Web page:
Ispirazione, or at least an inspired way to look at grocery shopping.

As a lover of good design, great graphs and food (though not in that order), I had to share with you this really fabulous graph from the London Times:

How Britan Shops for GroceriesLooking at data from 1974 through 2007, they’ve charted consumption patterns for various fats, fruits, fish, meat, and vegetable products, offering insights on what foods used to be popular (liver, cabbages, lard), which are rising (bananas, salmon), and which seem to never decline despite being somewhat questionable, if not extremely British  (canned beans in sauce).  The bottom chart trends the selected product year over year, while the circle shows how proportionately these products fare compared to others in their category.  In all of the research I’ve done over the years, I’ve never seen a chart this comprehensive, but it’s a powerful tool to show how palates, shopping habits, and health concerns have shaped the way they shop for over 30 years, as well as what’s available in the supermarket for them to purchase given the UK’s low food production output (at least when compared to the United States).  My one quibble with it is that grains are not covered at all, and I’d love to know how various products in this category (pasta, breads, etc.) have fared compared to US consumption trends.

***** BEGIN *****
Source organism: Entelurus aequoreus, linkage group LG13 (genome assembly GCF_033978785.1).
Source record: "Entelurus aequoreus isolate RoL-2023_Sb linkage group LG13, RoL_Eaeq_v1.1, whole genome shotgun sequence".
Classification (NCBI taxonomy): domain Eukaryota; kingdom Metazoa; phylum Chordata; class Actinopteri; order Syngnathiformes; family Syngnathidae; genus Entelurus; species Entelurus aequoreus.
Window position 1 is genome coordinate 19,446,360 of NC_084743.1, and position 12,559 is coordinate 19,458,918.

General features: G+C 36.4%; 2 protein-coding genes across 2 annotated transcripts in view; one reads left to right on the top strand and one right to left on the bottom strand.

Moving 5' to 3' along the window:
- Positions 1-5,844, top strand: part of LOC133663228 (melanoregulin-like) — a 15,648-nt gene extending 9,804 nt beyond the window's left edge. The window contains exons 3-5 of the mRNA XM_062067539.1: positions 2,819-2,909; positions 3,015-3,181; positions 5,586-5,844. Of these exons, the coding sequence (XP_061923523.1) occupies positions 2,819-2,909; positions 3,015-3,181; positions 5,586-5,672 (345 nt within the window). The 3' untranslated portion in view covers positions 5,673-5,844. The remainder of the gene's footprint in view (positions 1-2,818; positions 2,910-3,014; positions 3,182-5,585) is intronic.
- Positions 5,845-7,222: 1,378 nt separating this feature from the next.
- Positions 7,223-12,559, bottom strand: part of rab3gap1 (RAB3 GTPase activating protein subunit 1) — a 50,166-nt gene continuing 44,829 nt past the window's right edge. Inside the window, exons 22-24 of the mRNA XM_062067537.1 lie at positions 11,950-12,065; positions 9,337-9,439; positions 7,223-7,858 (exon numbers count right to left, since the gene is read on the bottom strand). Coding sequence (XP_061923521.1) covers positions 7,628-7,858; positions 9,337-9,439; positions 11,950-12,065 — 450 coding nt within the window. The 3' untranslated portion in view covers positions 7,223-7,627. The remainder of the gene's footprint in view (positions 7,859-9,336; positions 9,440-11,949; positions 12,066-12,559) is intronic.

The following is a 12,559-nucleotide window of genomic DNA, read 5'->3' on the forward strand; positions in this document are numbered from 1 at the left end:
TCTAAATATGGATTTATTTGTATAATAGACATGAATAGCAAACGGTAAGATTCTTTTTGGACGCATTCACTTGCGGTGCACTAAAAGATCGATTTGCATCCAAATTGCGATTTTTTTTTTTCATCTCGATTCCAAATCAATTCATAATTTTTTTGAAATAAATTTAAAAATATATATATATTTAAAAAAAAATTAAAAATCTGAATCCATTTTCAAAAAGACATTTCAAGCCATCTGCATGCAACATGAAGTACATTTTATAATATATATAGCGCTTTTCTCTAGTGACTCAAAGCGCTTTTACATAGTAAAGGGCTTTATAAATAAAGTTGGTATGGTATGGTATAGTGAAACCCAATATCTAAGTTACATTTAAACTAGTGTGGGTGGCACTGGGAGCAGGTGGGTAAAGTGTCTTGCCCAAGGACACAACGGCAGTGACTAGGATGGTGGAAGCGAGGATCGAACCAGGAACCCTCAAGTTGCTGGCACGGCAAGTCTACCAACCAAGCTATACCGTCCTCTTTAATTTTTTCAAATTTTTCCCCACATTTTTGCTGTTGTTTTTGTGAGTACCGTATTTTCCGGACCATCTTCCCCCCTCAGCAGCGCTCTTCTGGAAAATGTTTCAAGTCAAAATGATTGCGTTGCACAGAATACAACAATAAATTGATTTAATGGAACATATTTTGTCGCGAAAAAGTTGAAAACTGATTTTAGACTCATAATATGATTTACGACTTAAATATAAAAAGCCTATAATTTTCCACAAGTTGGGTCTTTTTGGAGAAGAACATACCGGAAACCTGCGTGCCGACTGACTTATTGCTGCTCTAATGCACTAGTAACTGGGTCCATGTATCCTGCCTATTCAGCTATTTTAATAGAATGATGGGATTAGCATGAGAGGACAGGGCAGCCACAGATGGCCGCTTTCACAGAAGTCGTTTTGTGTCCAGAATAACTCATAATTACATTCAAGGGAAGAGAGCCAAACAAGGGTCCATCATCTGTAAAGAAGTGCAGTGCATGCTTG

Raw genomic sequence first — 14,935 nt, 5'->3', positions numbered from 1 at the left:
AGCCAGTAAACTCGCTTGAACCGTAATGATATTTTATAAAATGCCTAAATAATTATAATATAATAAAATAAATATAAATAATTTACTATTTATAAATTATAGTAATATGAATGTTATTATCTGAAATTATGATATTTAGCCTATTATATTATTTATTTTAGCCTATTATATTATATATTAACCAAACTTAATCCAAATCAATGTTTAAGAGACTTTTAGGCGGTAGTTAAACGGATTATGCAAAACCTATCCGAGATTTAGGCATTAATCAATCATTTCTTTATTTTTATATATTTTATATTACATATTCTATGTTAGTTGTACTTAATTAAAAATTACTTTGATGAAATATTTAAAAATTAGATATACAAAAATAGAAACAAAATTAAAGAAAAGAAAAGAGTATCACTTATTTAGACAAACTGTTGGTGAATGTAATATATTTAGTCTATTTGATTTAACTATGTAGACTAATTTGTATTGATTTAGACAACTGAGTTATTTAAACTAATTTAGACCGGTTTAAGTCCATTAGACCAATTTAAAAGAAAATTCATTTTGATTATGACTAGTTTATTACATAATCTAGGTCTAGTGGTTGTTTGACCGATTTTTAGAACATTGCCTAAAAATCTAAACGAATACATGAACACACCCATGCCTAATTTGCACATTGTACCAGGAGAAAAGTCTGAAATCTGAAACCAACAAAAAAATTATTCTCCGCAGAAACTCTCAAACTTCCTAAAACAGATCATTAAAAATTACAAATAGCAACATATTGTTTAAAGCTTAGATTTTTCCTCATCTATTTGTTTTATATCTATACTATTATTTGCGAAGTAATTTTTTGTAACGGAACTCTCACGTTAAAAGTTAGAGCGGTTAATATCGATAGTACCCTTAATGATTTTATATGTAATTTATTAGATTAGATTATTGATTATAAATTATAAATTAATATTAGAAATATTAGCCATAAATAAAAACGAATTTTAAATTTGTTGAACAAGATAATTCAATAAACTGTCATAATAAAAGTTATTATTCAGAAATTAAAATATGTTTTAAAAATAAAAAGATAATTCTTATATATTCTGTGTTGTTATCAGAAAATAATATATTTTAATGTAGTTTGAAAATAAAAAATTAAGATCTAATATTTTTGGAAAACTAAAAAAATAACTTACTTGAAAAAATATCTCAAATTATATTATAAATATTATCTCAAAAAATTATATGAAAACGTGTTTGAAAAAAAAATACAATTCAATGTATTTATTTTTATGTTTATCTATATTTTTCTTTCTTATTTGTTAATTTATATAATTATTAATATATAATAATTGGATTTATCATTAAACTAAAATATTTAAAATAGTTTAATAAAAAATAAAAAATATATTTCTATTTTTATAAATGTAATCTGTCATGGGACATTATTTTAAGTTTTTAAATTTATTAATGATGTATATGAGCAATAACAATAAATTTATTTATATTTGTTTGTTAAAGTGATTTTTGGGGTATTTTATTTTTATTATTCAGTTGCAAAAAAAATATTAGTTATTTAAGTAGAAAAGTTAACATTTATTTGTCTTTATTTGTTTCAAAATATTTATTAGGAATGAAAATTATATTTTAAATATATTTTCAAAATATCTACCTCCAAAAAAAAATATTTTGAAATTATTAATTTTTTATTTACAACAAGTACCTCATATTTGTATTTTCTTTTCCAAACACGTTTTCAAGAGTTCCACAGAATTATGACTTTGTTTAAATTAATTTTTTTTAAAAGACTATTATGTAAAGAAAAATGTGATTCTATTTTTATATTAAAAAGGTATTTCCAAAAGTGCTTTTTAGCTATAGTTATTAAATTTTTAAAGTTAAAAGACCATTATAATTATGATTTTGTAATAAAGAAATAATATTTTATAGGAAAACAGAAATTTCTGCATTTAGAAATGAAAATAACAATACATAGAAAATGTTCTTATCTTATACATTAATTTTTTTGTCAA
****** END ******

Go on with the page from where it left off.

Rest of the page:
Needless to say, it’s a great graph, and I wish something similar could be made for the U.S.–it would make my work life easier, to be sure, but imagine how it could make everyone’s life easier:  stores not only would carry more of what we want, but perhaps offer meal solutions/recipes/advice that resonates that much more with consumers than it does now.

What do you think–do you agree, or is this really not something that extraordinary?

(Image from, via Eat Me Daily)


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